The onset of winter brings reminders of the 'dangers' of flying. Perhaps you think that flying is like motoring, and the mayhem that occurs as soon as a drop of snow settles on the roads. You can't compare flying and driving.
De Icing

The less we know about a subject the more risky we tend to believe it is, the more we know the less risky we think it is. But when we are experts in a subject we then are able to assess the risks as they really are and, what’s more important we can see them in context.

So it doesn’t ever surprise me that anxious flyers have extra things to worry about as winter approaches.

But before I explain about the precautions we take in flying let’s have a more detailed look at how we think about winter hazards like snow.  I want you though to see snow and ice  in context because to a  winter holiday makers, snow is good.

Let’s start by looking from a new pilot’s point of view. See Premium

… It’s called the availability heuristic, which works on the principle that  “if you can think of it easily, it must be important”.

Let’s look at an airport during ‘bad’ weather. See Premium.
For the snow clearance vehicles there is very little travelling time to the area where snow clearance is required. Aircraft do not bump into each other on the runway because one doesn’t land until the runway is clear.
All in all the organisation at an airport means that  a runway and its taxiways can be cleared relatively quickly. This is very different from the roads where problems mount up.
The law says that aircraft cannot take off when there is snow or ice on certain parts of the plane, (see here) this means that the plane is able to fly just as it does when it isn’t covered in snow or ice. Every aircraft has to have its wings free of ice at the time of take-off. See Premium fear of flying.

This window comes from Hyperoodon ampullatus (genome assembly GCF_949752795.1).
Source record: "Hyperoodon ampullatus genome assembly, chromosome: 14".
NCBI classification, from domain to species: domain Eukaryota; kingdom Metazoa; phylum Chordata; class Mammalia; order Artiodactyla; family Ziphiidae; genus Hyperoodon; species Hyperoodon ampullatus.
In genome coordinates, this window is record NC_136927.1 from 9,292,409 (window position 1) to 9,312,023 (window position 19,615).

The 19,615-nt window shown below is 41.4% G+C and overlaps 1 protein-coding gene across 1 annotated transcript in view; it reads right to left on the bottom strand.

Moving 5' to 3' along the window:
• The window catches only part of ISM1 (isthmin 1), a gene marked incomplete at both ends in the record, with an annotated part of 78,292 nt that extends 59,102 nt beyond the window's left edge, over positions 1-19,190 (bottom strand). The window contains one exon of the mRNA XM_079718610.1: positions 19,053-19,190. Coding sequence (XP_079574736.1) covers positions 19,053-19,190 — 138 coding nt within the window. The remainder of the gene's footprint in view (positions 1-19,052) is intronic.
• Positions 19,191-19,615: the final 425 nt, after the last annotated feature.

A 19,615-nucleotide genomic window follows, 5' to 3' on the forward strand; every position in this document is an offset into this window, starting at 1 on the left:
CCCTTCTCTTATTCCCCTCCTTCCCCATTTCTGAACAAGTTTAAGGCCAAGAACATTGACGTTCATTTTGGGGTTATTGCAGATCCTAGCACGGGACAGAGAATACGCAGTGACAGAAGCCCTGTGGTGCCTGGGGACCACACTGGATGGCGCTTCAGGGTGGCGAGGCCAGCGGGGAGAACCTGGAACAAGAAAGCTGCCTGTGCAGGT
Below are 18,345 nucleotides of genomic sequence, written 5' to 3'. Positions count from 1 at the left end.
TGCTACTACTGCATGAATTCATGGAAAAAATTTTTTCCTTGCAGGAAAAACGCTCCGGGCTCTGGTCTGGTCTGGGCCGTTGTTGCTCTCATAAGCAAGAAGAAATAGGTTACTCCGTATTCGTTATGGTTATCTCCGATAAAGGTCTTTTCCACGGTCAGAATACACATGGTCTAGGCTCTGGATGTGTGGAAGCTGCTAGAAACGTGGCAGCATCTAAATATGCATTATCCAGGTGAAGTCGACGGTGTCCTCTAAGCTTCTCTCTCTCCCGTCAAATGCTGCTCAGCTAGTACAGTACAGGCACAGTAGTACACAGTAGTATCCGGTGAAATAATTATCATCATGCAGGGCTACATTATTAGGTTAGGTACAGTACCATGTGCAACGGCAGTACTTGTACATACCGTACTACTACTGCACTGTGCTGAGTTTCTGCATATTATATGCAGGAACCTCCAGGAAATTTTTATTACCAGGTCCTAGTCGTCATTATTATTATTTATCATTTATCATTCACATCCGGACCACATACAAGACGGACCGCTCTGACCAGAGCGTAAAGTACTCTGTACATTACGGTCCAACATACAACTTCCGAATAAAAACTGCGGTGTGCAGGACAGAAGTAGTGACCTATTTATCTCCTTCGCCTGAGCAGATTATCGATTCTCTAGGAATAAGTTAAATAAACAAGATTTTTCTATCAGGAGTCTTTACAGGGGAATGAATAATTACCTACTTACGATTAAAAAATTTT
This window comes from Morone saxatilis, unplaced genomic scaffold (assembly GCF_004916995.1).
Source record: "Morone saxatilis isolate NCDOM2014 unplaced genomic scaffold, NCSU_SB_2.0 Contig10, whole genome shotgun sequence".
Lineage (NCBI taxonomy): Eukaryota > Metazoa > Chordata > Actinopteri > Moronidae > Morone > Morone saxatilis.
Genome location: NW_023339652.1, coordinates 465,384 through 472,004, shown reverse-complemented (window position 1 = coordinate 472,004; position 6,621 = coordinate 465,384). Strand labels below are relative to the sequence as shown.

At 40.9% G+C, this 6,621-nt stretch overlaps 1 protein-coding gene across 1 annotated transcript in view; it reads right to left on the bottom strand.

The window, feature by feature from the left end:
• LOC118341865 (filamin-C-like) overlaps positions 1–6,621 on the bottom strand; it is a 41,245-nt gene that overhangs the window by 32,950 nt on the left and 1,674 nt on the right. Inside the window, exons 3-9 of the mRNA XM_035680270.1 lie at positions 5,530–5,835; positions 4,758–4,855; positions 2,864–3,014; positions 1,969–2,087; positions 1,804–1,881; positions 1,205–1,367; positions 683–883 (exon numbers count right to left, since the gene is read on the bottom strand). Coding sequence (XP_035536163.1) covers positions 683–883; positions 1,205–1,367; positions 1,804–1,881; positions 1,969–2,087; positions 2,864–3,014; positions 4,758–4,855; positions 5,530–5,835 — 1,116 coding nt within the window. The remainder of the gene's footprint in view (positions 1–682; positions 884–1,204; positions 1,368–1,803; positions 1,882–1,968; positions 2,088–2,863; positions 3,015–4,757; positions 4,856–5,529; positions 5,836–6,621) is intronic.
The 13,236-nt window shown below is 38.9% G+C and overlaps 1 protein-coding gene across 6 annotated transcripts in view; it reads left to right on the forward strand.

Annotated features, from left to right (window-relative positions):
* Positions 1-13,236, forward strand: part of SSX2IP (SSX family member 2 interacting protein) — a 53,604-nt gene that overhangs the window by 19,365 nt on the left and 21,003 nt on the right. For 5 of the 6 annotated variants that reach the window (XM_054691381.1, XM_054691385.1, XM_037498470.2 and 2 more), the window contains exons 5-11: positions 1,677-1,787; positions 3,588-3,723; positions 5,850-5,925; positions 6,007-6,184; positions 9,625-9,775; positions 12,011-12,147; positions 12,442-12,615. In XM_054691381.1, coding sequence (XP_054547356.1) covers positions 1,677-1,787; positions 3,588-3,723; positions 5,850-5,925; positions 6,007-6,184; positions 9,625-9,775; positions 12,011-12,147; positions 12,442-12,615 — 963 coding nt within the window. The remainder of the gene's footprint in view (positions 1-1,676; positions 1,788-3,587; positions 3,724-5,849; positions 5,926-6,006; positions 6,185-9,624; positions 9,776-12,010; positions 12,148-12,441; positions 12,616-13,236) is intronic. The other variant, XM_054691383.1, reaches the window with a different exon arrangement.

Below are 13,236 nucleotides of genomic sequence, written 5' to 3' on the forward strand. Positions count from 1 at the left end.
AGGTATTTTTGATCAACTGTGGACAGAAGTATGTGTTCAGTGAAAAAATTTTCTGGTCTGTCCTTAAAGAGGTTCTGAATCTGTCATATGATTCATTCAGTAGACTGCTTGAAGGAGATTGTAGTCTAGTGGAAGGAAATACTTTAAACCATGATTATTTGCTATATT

The procedure for de-icing a plane would either be the responsibility of the captain directly, or an airline may have a department responsible for it, which may be  airline engineers or a ground handling department.  See Premium for more help
The airworthiness certificate of the aircraft would be invalid if … see Premium for more The procedures with de-icing a plane are complex and usually before de-icing commences those involved with the procedure will … see Premium  for more help. The next thing to consider is the type of fluid to be used and whether or not it is to be used hot or cold. These factors determine the holdover time …that is to say the length of time that … see premium for more information
The aircraft must now get airborne within …
Pilots and airlines use a performance manual to determine the conditions and the maximum weight at which an aircraft can take off and at which it can land. When the runway is described as contaminated restrictions are imposed so that the same safety margins are achieved. Usually this means … see Premium for more information.
How well can a plane brake on an icy runway? … see premium for more information See para 1.2.2 in the following section.